Hey everyone. You’ve probably noticed that once in a while we run duo reviews, where two people provide their take on an album from a usually larger artist. Eeli and I did it with the menacing Anaal Nathrakh album, and so, again, we do it today – with some differences. We wanted to try a duo review in a much more natural and flowing environment: as a conversation between two people that have heard the music. With that, we present to you Hanna and I’s discussion/review of Despicable, the new EP from English death metal legends, Carcass. Please tell us what you think about not only the EP, but this new format!
David: Hi Hanna! How are you?
Hanna: I’m great! Any day that I get to wake up and discuss sick music is off to a good start. How are you?
D: Same, honestly. And I think we’ve got a good amount to discuss given the pedigree of our band today.
H: Tell me about it! Carcass were one of the first death metal bands I got really into, so I’m very excited to discuss their new EP with you.
D: I’m curious, when did you discover Carcass? How did that come about?
H: I’d just gotten into a band with some guys who were much further into their metal journey than I was – I must’ve been 14 or 15, had only just discovered that I had quite the appetite for metal, but was a bit overwhelmed by the sheer amount of different things to listen to. I got Surgical Steel off someone in the band and just loved it from the first listen. It’s one of the only albums from around that time that I still vividly remember hearing for the first time. What about you? What’s your Carcass story?
D: That’s great! I swear, the value of friends that show you good music is unfathomable.
I can’t pinpoint when exactly, but it was about ten, maybe nine years ago, around the time hype was building for Surgical Steel. I see metalheads and journalists talking about Carcass. Around this time, I was into bands like Cannibal Corpse and Nile, so I checked out Heartwork after hearing about how it’s a perennial classic. Loved it immediately. Loved the groove and riffs to it. Vocals were nice and growly, but still decipherable for the most part. I studied them a bit more, listened to their other work, then Surgical Steel came out and was one of my top albums of 2013.
H: I hadn’t actually heard Heartwork until earlier this year. I always thought it was bound to not live up to the hype, but it absolutely does. I definitely agree with what you said about the vocals, and I think Carcass have always hit that sweet spot between groove and precision for me. Even on Despicable, there are some extremely groovy moments, interspersed with absolutely violent, 100% death metal riffs.
D: Yessssss. The thing I liked with Carcass‘ reinvention of sorts to death metal as opposed to their grindcore roots is that they really settled into where I think they always belonged, all the way up to this EP right here. I must remark, though I try not to pay too much mind to age, [guitarist/backing vocals] Bill Steer and [bassist/vocalist] Jeff Walker, the two remaining members of the band’s original lineup, are in their 50s now, and they, literally and figuratively, haven’t lost a beat. That’s hard!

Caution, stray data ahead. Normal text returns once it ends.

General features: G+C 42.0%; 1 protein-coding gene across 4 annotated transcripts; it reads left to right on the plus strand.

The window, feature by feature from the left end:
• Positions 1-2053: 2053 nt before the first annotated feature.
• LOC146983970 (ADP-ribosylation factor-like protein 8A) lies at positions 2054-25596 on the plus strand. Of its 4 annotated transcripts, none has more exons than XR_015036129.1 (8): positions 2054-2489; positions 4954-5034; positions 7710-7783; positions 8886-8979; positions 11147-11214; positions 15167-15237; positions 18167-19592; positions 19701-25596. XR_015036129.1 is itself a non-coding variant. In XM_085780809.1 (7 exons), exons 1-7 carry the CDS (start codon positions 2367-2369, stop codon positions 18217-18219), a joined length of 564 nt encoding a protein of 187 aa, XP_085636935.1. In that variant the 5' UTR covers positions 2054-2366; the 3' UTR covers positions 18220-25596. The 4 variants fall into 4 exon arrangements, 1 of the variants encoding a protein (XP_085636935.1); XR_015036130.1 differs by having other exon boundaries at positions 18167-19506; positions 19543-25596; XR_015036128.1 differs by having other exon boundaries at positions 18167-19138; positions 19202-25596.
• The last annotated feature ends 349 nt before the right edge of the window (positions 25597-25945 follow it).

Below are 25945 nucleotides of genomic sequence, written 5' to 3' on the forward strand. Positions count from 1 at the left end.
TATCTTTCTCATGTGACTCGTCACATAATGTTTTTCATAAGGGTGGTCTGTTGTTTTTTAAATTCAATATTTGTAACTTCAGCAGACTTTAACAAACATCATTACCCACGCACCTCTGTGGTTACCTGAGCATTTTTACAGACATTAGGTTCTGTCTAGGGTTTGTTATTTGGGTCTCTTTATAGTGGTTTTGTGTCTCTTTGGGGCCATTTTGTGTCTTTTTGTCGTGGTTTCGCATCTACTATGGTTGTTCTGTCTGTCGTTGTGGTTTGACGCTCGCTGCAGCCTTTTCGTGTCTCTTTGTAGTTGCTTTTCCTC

There’s always this threat of older musicians becoming washed up or degrading in quality and… frankly, I’m not seeing it yet.
H: Absolutely! They’re two very impressive musicians, and their music still comes across as very natural and authentic even after being around for so long. Carcass have this amazing cohesion across their discography; you can always hear their signature sound, but it never comes across as stale or overdone.
D: Not at all, and they seem to be even stronger now and grow as they continue on.
I won’t lie, I was slightly disappointed we got an EP here instead of a full-length, but as I understand, I think they want to release the LP when they can tour behind it, which I get. Still, my disappointment was ever so quickly assuaged after I heard the riffs of “The Living Dead At The Manchester Morgue”. Very classic Carcass opening with that signature sound you mentioned, and settles into this bouncy melody.
H: I feel exactly the same. Despicable is very moreish – I would love it to be twice the length! They’ve teased us a bit with this one. I’m glad we got an EP over nothing, but I am also eagerly awaiting that LP.
“The Living Dead…” probably has one of the best uses of galloping guitars I’ve heard. It’s something that’s used so prominently in power metal and the like that I usually find it a bit cheesy, but Carcass nailed it on this track. They’re so tight, and the tone is so perfectly crunchy, but with so much clarity at the same time. It really helps those lovely dark Carcass harmonies later on in the song stand out.
D: It’s funny – as soon as you said that, I got to the galloping part on that track. As an Iron Maiden fan, I think I’m predisposed to like any and all gallops in music.
H: Haha, understandable! I never got too into Iron Maiden, so I don’t have that positive association with gallops. Either way though, Carcass definitely make gallops work in their favour on this one.
D: Agreed. I think it was a super nice track to lead with as far as singles go. Get fans excited, show Carcass are still here. The other single though, just may be even better. “The Long And Winding Bier Road” is an absolutely stellar death metal track. How did you like that one?
H: It’s so good, I fucking love it. That harmony at the beginning is the perfect example of one of my favourite Carcassisms, so tastefully executed. From a technical standpoint, it’s an extremely cleverly constructed song, with that cheeky key change from that chunky first riff into the verse and its gloriously anthemic chorus. It makes me want to climb a mountain and sing it at the top of my lungs once I get to the top. The final, extended chorus is one of my favourite parts of the song, when the backing vocals kick in and descend in a way that’s extremely reminiscent of Gojira – it’s unexpected, but works perfectly.
D: Yes, and I love how the guitars go just an octave higher in that final chorus to really nail it home… that is an octave, right? I’m not a musician!